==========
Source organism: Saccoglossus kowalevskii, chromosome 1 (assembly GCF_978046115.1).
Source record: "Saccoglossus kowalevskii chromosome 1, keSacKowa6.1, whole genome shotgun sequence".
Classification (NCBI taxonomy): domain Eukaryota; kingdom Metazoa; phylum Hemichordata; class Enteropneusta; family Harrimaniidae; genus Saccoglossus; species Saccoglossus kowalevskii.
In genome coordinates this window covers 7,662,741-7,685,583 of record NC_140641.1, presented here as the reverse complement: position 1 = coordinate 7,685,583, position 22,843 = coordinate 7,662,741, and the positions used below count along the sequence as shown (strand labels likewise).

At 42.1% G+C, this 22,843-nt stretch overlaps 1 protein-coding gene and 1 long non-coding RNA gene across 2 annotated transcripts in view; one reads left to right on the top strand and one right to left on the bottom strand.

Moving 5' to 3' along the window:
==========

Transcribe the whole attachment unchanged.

Source organism: Saccoglossus kowalevskii, chromosome 1 (assembly GCF_978046115.1).
Source record: "Saccoglossus kowalevskii chromosome 1, keSacKowa6.1, whole genome shotgun sequence".
Classification (NCBI taxonomy): domain Eukaryota; kingdom Metazoa; phylum Hemichordata; class Enteropneusta; family Harrimaniidae; genus Saccoglossus; species Saccoglossus kowalevskii.
In genome coordinates this window covers 7,662,741-7,685,583 of record NC_140641.1, presented here as the reverse complement: position 1 = coordinate 7,685,583, position 22,843 = coordinate 7,662,741, and the positions used below count along the sequence as shown (strand labels likewise).

At 42.1% G+C, this 22,843-nt stretch overlaps 1 protein-coding gene and 1 long non-coding RNA gene across 2 annotated transcripts in view; one reads left to right on the top strand and one right to left on the bottom strand.

Moving 5' to 3' along the window: